Your weekly briefing on the state of 
Our world this week
Familiar power struggles set to plague the ‘new’ Zimbabwe
Germany’s unexpected uncertainty
Asia’s democracy crisis widens
The ‘new Cold War’ keeps a frozen conflict on ice
The Uncounted
Football brings joy amid war: Yemenis celebrate return of the game
Afghan Local Police: The Controversial Force That Fills a Security Gap

Our world this week

W hile refraining from referring to North Korea’s leader as ‘rocket man’, US President Donald Trump did not mince his words when he addressed South Korean lawmakers. “Do not underestimate and do not try us,” Mr. Trump told North Korea, calling on countries around the world to deny Pyongyang “any form of support, supply or acceptance.”
A series of missile tests conducted by Kim Jong-un’s regime have raised tensions in East Asia in recent months. While sticking to bellicose rhetoric, the US president also hinted at the possibility of a step back from the brink of war, stating “we will offer you a path for a better future”. 
The next stop on the president’s Asia tour was China, where Mr. Trump and the first lady received “state visit-plus” treatment, including Chinese President Xi Jinping escorting the Trumps during a visit to Beijing’s Forbidden City. Optics aside, Mr. Trump is likely to press his Chinese counterpart to do more to rein in North Korea. 
Meanwhile, back at home in the US, a series of elections brought bad news for Mr. Trump who won the presidency roughly one year ago. Democrats scored several major victories, including two governorships in Virginia and New Jersey. In Virginia voters also elected the first openly transgender state legislator, who beat a Republican with anti-LGBTQ stances.
Overall, bad news on the home front for Republicans and Donald Trump before the 2018 midterm elections.

 May’s turmoil 

British Prime Minister Theresa May has a difficult job. At the helm of a minority government after a bid to strengthen her majority went awry in this year’s elections, Ms. May faces the daunting task of negotiating the UK’s exit from the European Union. If reports are to be believed, things are not going particularly well as time is running out on the March 2019 deadline.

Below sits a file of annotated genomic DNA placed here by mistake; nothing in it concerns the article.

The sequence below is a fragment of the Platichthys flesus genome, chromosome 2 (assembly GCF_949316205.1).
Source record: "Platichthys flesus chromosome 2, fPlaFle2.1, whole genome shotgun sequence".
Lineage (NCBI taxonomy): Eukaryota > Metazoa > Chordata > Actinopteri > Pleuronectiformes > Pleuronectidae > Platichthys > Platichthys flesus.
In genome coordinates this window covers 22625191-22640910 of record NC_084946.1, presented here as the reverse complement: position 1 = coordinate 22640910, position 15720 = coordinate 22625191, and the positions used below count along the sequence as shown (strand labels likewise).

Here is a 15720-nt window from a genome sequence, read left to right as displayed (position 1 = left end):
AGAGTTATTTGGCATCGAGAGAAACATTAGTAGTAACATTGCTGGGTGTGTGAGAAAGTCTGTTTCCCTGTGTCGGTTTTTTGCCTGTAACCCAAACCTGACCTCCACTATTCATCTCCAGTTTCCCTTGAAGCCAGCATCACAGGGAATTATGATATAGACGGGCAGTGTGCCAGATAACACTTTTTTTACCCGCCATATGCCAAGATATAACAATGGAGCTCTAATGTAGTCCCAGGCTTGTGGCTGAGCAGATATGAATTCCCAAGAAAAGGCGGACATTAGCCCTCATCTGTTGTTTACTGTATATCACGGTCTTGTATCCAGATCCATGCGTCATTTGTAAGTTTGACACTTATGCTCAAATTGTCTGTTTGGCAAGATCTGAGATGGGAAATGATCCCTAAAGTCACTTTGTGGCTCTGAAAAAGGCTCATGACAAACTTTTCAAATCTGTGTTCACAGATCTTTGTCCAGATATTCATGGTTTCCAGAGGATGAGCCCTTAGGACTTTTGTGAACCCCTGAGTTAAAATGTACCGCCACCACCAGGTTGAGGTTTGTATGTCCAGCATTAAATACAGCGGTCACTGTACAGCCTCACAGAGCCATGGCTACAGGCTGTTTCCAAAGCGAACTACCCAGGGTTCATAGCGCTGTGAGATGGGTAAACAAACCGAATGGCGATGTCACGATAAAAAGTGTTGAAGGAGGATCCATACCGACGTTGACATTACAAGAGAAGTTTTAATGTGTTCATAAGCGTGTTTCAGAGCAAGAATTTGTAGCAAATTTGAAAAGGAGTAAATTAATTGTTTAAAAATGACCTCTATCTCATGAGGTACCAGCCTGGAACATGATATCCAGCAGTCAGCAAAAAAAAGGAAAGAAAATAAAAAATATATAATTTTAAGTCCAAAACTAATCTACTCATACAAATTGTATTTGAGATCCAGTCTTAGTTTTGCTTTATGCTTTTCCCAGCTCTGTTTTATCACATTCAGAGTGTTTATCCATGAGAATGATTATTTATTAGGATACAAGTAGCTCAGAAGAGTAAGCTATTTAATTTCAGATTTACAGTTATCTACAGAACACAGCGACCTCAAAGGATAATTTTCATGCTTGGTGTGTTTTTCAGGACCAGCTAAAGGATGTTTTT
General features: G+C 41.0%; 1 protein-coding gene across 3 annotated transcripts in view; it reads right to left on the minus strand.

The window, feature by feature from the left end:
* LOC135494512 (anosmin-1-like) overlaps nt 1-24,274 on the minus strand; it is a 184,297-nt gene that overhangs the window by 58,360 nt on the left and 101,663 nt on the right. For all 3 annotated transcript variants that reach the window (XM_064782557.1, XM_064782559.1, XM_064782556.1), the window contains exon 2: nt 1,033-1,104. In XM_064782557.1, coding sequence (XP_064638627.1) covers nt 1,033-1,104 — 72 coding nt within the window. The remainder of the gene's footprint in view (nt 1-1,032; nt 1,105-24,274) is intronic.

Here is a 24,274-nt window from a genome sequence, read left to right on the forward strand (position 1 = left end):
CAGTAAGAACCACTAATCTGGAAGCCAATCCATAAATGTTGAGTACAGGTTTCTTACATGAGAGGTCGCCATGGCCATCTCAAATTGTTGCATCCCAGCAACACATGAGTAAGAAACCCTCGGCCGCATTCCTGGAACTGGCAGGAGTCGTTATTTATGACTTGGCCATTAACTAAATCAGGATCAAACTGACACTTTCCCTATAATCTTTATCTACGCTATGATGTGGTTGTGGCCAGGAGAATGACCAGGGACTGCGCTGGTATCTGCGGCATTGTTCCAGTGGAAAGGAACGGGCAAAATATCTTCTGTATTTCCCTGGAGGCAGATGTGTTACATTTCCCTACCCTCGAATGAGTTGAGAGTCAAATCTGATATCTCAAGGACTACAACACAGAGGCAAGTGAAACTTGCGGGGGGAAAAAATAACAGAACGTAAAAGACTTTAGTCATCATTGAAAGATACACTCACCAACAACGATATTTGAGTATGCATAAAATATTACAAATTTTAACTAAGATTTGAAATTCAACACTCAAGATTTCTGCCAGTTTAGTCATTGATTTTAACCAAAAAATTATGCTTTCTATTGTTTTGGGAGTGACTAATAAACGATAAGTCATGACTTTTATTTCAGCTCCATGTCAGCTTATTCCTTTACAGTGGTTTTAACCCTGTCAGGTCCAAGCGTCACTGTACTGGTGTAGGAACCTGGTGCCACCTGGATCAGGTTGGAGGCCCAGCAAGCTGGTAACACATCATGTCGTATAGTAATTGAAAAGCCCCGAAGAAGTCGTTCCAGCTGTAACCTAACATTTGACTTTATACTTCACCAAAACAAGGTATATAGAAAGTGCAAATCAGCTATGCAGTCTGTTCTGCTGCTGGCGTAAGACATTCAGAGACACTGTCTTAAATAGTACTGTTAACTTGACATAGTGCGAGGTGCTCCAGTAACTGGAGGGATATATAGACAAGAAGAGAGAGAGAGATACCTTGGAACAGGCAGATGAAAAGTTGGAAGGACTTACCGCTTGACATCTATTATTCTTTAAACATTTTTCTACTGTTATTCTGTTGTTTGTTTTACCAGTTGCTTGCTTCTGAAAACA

Amidst all this, the prime minister’s foreign policy team appears to be in shambles. Defence Secretary Michael Fallon resigned, the first politician to do so after revelations about sexual abuse in Parliament were made public. Sir Michael said his behaviour had “fallen below the high standards that we require of the armed forces”. He was once rebuked by a journalist for putting his hand on her knee during a dinner. Several MPs and senior party officials across the political spectrum were accused of sexual harassment.
Sir Michael was not the only member of Ms. May’s cabinet to lose their job. On Wednesday, International Development Secretary Priti Patel resigned after not disclosing a series of unauthorised meetings with senior Israeli officials. Ms. Patel was told to fly back from a trip to Africa earlier in the week to meet with the prime minister. Ms. May now faces questions by the opposition about how much government officials knew about the meetings, some of which the international development secretary had said were held during a family holiday to Israel. "I think it's pretty clear that the view within the government is there was an attempt to try to shape British policy within the Middle East," said BBC diplomatic correspondent James Landale.
Prior to that Foreign Secretary Boris Johnson came under fire after making inaccurate statements that could lead to a British-Iranian woman facing more jail time in Iran. Mr. Johnson, a former mayor of London, suggested to MPs that Nazanin Zaghari-Ratcliffe was “teaching people journalism” during a visit to Iran. Her employer, the Thomson Reuters Foundation, said she was on holiday with her daughter at the time of the arrest, adding that she had never trained journalists in Iran.
Mr. Johnson has received the backing of Downing Street, but his actions have added to Ms. May’s troubles at a pivotal time.